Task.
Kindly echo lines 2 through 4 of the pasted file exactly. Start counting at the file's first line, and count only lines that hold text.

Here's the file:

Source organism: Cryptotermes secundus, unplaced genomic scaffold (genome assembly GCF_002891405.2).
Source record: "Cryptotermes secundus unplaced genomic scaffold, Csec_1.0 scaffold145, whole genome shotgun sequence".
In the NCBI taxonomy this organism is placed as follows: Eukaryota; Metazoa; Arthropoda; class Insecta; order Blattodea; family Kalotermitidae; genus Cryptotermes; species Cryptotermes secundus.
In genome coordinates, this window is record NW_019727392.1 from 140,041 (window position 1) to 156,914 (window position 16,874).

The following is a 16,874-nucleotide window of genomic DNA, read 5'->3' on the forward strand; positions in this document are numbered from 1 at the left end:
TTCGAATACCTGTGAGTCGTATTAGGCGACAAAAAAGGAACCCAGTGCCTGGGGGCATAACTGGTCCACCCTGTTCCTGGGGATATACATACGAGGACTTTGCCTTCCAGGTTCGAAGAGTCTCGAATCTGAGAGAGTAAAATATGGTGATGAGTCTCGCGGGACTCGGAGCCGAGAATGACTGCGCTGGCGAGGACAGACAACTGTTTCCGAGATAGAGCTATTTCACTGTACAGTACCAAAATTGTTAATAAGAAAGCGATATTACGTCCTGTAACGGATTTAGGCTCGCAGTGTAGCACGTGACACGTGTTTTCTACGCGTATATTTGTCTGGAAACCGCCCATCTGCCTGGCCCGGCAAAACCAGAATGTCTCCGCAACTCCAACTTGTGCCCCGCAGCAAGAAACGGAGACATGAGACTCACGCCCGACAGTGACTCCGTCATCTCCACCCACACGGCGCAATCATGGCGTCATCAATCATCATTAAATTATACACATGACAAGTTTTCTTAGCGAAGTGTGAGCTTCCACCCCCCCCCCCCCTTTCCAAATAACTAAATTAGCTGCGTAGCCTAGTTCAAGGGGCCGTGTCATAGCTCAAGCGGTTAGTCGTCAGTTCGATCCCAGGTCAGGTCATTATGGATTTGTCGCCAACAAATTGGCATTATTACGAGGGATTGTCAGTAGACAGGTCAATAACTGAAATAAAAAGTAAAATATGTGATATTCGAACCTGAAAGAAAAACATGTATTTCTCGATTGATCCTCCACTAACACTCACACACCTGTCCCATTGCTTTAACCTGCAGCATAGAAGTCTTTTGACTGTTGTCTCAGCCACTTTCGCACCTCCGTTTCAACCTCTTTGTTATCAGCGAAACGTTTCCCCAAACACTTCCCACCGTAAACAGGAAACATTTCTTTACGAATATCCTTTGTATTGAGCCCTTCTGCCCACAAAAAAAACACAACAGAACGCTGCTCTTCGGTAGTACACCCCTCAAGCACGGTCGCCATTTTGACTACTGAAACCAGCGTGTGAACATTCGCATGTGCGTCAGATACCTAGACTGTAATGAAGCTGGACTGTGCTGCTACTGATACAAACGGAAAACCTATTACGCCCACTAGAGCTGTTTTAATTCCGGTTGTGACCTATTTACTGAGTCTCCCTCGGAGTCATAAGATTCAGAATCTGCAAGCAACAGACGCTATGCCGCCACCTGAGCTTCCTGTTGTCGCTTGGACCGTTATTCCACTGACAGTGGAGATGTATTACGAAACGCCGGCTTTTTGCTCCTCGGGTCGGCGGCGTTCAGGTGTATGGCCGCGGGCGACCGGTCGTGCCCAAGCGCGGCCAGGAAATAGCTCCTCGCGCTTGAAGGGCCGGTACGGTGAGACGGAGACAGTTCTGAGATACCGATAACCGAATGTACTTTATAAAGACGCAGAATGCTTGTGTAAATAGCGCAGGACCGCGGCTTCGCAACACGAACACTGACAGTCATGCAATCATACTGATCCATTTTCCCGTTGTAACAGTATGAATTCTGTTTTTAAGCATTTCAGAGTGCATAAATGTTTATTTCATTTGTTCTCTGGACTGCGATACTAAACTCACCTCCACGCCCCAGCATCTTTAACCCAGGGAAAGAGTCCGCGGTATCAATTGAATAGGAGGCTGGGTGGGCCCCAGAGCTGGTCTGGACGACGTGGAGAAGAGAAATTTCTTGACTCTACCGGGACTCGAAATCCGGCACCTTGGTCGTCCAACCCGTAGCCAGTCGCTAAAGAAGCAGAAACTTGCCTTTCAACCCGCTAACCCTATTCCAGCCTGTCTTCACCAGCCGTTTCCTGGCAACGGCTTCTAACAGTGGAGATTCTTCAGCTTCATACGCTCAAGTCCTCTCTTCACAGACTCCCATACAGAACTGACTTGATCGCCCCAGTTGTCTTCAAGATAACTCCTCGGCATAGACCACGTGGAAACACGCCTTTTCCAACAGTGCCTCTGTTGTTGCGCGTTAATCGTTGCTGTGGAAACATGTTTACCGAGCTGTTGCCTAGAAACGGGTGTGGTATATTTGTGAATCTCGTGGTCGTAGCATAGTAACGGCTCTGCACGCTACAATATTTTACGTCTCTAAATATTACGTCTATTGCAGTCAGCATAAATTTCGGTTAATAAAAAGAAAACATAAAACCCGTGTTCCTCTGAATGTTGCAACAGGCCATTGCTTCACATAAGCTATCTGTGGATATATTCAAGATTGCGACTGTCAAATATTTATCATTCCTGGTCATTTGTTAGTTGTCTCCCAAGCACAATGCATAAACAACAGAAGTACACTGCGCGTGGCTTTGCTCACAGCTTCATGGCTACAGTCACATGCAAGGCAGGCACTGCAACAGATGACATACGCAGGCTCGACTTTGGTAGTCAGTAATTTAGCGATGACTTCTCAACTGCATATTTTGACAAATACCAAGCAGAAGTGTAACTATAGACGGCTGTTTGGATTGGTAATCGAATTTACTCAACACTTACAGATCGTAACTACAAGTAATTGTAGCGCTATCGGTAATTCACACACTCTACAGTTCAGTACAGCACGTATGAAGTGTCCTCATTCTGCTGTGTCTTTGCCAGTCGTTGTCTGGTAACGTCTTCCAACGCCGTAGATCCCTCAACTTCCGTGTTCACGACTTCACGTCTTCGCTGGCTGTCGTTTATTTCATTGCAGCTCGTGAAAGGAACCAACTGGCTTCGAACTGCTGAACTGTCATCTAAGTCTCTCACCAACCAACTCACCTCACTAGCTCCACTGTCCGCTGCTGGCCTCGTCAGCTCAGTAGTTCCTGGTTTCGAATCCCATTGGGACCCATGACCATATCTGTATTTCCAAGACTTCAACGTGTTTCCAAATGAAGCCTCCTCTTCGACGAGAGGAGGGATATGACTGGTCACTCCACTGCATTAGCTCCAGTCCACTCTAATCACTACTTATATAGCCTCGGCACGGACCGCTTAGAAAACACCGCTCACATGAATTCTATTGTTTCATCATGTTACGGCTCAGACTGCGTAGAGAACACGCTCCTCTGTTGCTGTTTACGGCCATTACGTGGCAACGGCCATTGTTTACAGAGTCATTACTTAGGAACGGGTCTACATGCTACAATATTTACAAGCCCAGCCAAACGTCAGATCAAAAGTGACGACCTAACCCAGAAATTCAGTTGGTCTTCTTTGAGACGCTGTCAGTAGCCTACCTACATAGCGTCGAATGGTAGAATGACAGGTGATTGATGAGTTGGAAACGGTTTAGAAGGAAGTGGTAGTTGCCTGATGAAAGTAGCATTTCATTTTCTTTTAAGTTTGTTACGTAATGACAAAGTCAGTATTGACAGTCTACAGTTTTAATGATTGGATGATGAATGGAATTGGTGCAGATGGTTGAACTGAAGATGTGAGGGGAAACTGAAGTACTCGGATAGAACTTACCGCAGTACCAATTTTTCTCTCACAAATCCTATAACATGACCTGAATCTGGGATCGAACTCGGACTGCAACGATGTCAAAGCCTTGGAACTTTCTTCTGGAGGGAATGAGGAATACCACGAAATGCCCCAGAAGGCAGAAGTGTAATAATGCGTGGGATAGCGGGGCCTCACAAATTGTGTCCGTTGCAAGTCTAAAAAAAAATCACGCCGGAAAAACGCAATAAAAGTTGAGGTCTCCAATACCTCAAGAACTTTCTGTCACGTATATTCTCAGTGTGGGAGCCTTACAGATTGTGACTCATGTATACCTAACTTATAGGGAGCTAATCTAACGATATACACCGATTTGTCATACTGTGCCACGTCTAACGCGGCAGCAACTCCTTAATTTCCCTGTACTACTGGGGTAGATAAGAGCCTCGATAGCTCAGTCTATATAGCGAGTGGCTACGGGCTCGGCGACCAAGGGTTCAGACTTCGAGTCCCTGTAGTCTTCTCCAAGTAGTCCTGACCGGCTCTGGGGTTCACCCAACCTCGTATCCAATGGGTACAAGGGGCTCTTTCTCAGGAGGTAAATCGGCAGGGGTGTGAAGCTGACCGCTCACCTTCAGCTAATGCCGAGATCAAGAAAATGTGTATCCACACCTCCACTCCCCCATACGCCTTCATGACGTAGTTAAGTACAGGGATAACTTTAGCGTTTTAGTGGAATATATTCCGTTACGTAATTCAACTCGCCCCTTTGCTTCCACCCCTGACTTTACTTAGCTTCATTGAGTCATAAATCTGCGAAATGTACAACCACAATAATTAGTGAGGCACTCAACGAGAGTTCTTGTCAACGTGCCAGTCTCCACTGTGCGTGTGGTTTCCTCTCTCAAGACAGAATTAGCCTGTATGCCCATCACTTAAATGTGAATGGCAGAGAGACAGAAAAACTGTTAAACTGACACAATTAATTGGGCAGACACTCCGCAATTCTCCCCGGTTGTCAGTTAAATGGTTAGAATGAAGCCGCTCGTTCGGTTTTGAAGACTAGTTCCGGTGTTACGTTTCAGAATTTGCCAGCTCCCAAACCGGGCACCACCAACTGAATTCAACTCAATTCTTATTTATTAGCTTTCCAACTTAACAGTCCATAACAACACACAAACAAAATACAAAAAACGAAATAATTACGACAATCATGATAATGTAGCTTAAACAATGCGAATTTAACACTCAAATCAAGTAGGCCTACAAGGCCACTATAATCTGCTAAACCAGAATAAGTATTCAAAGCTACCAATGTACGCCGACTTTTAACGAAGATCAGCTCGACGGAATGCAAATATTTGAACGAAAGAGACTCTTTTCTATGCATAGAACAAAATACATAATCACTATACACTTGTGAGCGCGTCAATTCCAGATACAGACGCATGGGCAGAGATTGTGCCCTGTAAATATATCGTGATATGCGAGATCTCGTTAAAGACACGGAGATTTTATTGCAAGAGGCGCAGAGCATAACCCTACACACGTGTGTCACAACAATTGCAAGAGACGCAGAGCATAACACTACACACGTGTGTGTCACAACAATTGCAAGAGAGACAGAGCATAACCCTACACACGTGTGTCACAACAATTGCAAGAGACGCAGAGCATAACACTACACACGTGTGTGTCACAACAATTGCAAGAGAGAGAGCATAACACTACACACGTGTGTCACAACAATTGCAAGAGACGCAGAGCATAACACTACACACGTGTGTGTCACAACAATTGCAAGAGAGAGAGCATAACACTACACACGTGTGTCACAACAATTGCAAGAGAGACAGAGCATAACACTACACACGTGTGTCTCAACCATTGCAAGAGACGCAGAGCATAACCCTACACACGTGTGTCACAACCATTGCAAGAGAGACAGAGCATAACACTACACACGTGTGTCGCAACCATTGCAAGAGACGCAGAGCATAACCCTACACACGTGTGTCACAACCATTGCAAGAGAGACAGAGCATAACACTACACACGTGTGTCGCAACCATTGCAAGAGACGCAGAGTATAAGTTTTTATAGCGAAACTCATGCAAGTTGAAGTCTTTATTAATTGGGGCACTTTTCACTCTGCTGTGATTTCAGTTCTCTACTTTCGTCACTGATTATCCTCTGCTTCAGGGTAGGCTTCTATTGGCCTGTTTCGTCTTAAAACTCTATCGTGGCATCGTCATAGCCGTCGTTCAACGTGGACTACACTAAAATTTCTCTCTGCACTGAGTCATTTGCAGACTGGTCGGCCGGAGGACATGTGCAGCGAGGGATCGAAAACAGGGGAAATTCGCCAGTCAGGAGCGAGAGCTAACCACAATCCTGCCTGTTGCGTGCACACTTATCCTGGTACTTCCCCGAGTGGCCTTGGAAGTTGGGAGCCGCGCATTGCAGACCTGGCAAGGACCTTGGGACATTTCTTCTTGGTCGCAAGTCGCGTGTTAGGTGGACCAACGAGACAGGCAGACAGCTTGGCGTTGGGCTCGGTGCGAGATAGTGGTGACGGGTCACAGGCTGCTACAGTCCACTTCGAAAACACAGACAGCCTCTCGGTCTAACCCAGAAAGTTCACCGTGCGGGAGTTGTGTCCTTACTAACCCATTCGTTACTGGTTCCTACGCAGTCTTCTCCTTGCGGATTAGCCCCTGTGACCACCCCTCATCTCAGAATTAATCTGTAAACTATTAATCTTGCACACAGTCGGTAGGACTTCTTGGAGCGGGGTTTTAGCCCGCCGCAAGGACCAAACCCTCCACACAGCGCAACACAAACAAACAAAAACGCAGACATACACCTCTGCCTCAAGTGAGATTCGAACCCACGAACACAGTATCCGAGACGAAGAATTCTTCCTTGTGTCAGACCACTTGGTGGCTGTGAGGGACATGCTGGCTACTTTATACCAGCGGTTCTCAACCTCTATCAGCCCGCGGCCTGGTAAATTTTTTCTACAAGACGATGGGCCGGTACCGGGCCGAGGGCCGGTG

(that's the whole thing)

Source record: "Cryptotermes secundus unplaced genomic scaffold, Csec_1.0 scaffold145, whole genome shotgun sequence".
In the NCBI taxonomy this organism is placed as follows: Eukaryota; Metazoa; Arthropoda; class Insecta; order Blattodea; family Kalotermitidae; genus Cryptotermes; species Cryptotermes secundus.
In genome coordinates, this window is record NW_019727392.1 from 140,041 (window position 1) to 156,914 (window position 16,874).